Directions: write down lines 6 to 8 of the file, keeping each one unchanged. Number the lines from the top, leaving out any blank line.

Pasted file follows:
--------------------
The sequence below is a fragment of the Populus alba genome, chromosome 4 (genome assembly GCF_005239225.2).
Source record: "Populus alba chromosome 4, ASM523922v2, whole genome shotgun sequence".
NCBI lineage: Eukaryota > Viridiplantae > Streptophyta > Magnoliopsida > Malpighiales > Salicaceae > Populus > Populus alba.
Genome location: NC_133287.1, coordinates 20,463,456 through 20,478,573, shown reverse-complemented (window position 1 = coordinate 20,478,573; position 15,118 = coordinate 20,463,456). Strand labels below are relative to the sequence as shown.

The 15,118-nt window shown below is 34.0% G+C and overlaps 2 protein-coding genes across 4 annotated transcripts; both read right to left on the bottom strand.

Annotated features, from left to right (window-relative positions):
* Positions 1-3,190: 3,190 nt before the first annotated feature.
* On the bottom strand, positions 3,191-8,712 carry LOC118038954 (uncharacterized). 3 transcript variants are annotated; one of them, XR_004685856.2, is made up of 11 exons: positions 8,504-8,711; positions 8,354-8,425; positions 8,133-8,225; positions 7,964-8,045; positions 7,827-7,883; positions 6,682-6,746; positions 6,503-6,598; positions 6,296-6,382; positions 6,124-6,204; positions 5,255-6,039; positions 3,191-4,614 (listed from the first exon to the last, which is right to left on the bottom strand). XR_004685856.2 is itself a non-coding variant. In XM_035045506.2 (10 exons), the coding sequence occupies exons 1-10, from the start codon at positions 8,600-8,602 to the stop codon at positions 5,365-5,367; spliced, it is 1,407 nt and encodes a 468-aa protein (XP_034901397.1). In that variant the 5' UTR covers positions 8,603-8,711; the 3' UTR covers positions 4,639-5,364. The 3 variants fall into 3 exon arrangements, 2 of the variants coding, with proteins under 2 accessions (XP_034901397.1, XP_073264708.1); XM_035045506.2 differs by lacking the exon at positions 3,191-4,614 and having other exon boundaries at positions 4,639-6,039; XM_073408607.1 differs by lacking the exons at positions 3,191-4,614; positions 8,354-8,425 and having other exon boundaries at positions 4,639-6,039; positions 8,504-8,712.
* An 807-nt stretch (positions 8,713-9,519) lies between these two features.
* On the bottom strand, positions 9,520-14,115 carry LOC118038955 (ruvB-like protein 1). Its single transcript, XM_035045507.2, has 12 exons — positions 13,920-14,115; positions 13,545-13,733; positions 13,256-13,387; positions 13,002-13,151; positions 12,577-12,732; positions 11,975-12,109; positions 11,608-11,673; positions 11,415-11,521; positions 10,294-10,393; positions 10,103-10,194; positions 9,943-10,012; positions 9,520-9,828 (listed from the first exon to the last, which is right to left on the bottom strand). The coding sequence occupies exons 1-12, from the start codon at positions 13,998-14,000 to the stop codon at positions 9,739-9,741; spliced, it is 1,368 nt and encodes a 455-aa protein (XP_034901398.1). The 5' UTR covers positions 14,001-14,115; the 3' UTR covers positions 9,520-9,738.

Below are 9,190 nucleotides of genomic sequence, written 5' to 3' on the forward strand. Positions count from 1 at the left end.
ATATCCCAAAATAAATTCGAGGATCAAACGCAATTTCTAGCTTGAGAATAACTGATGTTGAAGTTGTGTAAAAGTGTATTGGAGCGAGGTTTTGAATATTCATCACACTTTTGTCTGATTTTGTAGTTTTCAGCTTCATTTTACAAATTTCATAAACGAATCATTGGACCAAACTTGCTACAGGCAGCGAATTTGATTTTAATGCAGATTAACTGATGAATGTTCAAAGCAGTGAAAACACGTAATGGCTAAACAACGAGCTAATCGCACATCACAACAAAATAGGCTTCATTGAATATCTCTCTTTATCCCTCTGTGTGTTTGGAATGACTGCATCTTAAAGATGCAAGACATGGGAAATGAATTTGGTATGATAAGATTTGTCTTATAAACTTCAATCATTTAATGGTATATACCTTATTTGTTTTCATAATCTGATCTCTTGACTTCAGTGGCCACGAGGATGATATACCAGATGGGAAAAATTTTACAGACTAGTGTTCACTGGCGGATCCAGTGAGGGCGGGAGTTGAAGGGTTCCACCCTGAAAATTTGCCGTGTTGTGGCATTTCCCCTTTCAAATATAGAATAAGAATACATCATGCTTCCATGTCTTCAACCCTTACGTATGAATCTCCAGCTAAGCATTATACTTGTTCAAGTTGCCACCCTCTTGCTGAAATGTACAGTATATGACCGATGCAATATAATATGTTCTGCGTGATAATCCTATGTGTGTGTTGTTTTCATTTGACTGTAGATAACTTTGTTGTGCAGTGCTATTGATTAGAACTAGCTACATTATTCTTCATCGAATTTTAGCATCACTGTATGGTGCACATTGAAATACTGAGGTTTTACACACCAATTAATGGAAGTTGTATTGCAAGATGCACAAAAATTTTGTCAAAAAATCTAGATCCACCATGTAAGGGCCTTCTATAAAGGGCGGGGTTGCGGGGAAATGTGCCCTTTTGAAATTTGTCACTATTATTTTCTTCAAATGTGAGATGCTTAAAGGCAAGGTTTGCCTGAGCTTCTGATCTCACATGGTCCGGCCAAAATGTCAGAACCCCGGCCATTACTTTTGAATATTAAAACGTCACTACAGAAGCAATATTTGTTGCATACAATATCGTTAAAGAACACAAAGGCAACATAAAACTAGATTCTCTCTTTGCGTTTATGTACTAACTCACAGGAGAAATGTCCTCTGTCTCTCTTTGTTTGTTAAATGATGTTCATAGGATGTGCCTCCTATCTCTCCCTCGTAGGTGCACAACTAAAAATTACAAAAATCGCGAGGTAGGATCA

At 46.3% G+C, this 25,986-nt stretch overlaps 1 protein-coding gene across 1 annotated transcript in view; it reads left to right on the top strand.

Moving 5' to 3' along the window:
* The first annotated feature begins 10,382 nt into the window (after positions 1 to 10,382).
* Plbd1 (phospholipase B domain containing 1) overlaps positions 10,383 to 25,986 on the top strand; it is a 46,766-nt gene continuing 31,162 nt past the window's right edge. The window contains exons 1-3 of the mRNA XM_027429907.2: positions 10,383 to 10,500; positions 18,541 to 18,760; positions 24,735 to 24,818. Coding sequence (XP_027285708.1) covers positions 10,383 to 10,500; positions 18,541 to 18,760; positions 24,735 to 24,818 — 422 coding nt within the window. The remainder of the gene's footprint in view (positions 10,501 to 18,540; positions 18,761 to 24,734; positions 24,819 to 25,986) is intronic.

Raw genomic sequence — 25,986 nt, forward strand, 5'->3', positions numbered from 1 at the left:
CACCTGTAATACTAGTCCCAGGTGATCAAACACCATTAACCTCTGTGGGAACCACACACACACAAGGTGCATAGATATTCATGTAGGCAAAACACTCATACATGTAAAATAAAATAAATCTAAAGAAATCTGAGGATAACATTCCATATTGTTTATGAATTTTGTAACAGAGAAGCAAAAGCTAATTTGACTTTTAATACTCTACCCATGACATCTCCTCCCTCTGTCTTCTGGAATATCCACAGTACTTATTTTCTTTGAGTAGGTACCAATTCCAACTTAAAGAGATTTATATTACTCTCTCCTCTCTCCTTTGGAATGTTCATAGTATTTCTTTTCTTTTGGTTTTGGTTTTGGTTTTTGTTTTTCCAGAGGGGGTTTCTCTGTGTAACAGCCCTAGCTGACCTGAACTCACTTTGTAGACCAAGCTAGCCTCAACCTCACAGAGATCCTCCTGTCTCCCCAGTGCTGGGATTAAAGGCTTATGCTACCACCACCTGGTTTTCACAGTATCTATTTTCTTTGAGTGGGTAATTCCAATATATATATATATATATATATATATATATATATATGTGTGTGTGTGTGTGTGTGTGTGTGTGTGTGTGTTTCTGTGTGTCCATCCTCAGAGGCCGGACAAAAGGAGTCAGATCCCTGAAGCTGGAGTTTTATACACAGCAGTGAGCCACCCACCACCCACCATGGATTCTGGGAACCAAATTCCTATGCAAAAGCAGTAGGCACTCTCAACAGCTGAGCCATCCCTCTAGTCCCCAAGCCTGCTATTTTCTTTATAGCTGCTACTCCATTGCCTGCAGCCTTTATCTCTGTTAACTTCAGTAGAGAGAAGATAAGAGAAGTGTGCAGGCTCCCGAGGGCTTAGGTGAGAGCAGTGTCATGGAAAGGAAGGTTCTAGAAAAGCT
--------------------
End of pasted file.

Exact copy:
Annotated features, from left to right (window-relative positions):
* Positions 1-3,190: 3,190 nt before the first annotated feature.
* On the bottom strand, positions 3,191-8,712 carry LOC118038954 (uncharacterized). 3 transcript variants are annotated; one of them, XR_004685856.2, is made up of 11 exons: positions 8,504-8,711; positions 8,354-8,425; positions 8,133-8,225; positions 7,964-8,045; positions 7,827-7,883; positions 6,682-6,746; positions 6,503-6,598; positions 6,296-6,382; positions 6,124-6,204; positions 5,255-6,039; positions 3,191-4,614 (listed from the first exon to the last, which is right to left on the bottom strand). XR_004685856.2 is itself a non-coding variant. In XM_035045506.2 (10 exons), the coding sequence occupies exons 1-10, from the start codon at positions 8,600-8,602 to the stop codon at positions 5,365-5,367; spliced, it is 1,407 nt and encodes a 468-aa protein (XP_034901397.1). In that variant the 5' UTR covers positions 8,603-8,711; the 3' UTR covers positions 4,639-5,364. The 3 variants fall into 3 exon arrangements, 2 of the variants coding, with proteins under 2 accessions (XP_034901397.1, XP_073264708.1); XM_035045506.2 differs by lacking the exon at positions 3,191-4,614 and having other exon boundaries at positions 4,639-6,039; XM_073408607.1 differs by lacking the exons at positions 3,191-4,614; positions 8,354-8,425 and having other exon boundaries at positions 4,639-6,039; positions 8,504-8,712.